Vimeo, a video platform, has been accused of violating the Illinois Biometric Information Privacy Act (BIPA) for illegally storing, collecting and using individuals' biometric indentifiers and biometric information without written consent. 

According to the lawsuit, the Illinois Legislature has found that "biometrics are unlike other unique identifiers that are used to access finances and other sensitive information." The lawsuit defines biometric identifiers as any personal feature that is unique to an individual, including fingerprints, iris sans, DNA and "face geometry" among others. "For example, social security numbers, when compromised, can be changed. Biometrics, however, are biologically unique to the individual; therefore, once compromised, the individual has no recourse, is at heightened risk for identity theft, and is likely to withdraw from biometric-facilitate transactions," says the lawsuit. 

The lawsuit notes BIPA prohibits corporations from obtaining and/or possessing an individual's biometrics unless it:

  • Informs the person in writing that biometric identifiers or information will be collected or stored
  • Informs the person in writing of the specific purpose and length of term for which such biometric identifiers or biometric information is being collected, stored and used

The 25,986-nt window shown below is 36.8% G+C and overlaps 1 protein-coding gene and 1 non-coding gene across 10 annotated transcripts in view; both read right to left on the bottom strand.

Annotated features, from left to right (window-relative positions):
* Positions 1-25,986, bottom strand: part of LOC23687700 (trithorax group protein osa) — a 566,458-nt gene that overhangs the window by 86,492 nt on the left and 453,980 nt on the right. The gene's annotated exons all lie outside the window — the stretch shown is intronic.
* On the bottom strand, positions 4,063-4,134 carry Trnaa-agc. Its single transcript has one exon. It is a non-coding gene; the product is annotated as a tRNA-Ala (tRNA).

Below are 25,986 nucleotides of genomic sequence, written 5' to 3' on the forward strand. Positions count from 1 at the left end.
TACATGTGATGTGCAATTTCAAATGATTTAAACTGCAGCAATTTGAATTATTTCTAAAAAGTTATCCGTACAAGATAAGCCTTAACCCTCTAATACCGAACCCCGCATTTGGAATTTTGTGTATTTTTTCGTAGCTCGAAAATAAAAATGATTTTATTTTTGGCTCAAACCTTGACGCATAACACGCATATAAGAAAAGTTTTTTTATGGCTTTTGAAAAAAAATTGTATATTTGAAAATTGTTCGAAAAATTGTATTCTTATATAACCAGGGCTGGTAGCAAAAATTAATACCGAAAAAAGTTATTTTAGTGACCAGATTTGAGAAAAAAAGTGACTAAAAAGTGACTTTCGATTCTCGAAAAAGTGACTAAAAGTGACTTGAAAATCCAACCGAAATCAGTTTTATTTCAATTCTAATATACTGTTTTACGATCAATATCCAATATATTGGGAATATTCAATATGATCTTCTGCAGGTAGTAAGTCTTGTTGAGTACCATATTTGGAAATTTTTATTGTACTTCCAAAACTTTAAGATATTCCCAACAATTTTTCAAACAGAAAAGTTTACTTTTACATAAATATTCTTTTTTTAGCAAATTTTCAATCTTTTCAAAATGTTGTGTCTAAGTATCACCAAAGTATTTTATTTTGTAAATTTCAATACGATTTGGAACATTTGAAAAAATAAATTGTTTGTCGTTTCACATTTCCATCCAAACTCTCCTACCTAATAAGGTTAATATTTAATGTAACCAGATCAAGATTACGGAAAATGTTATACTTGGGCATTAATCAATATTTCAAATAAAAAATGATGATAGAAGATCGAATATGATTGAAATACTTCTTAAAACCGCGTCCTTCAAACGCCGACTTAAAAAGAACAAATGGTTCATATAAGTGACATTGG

• Receives a written release from the person for the collection of his or her biometric identifiers or information 
  • Publishes publicly  available written retention schedules and guidelines for permanently destroying biometric identifiers and biometric information. 

Vimeo, says the lawsuit, has violated BIPA by actively collecting, storing and using the biometrics of thousands of individuals throughout the U.S. whose faces appear in photographs and/or videos uploaded to the Magistro, a "snart video editor" application in Illinois. Through the Magistro app, Vimeo has also been creating templates using sophisticated facial recognition technology that extracts and analyzes data, says the lawsuit.